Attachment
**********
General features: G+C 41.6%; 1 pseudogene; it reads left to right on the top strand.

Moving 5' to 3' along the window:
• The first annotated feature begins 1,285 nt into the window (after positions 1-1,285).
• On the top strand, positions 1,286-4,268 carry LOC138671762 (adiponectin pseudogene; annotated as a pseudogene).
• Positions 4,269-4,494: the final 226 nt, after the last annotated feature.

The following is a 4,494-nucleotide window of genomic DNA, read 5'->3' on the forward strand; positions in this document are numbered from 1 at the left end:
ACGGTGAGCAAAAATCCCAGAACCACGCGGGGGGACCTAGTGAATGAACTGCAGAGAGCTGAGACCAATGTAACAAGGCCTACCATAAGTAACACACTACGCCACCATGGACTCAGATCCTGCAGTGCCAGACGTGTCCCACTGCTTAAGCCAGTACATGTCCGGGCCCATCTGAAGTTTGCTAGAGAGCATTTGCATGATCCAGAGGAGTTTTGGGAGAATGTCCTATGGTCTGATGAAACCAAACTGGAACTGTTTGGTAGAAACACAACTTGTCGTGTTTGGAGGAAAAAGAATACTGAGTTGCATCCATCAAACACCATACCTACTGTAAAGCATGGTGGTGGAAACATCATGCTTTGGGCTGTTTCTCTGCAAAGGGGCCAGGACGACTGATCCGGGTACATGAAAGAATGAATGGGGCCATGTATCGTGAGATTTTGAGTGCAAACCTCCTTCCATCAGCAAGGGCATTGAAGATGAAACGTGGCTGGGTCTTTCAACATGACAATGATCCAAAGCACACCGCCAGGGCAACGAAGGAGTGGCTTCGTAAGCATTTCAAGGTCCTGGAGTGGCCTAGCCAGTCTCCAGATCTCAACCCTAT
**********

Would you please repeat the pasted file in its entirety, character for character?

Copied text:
General features: G+C 41.6%; 1 pseudogene; it reads left to right on the top strand.

Moving 5' to 3' along the window:
• The first annotated feature begins 1,285 nt into the window (after positions 1-1,285).
• On the top strand, positions 1,286-4,268 carry LOC138671762 (adiponectin pseudogene; annotated as a pseudogene).
• Positions 4,269-4,494: the final 226 nt, after the last annotated feature.

The following is a 4,494-nucleotide window of genomic DNA, read 5'->3' on the forward strand; positions in this document are numbered from 1 at the left end:
ACGGTGAGCAAAAATCCCAGAACCACGCGGGGGGACCTAGTGAATGAACTGCAGAGAGCTGAGACCAATGTAACAAGGCCTACCATAAGTAACACACTACGCCACCATGGACTCAGATCCTGCAGTGCCAGACGTGTCCCACTGCTTAAGCCAGTACATGTCCGGGCCCATCTGAAGTTTGCTAGAGAGCATTTGCATGATCCAGAGGAGTTTTGGGAGAATGTCCTATGGTCTGATGAAACCAAACTGGAACTGTTTGGTAGAAACACAACTTGTCGTGTTTGGAGGAAAAAGAATACTGAGTTGCATCCATCAAACACCATACCTACTGTAAAGCATGGTGGTGGAAACATCATGCTTTGGGCTGTTTCTCTGCAAAGGGGCCAGGACGACTGATCCGGGTACATGAAAGAATGAATGGGGCCATGTATCGTGAGATTTTGAGTGCAAACCTCCTTCCATCAGCAAGGGCATTGAAGATGAAACGTGGCTGGGTCTTTCAACATGACAATGATCCAAAGCACACCGCCAGGGCAACGAAGGAGTGGCTTCGTAAGCATTTCAAGGTCCTGGAGTGGCCTAGCCAGTCTCCAGATCTCAACCCTAT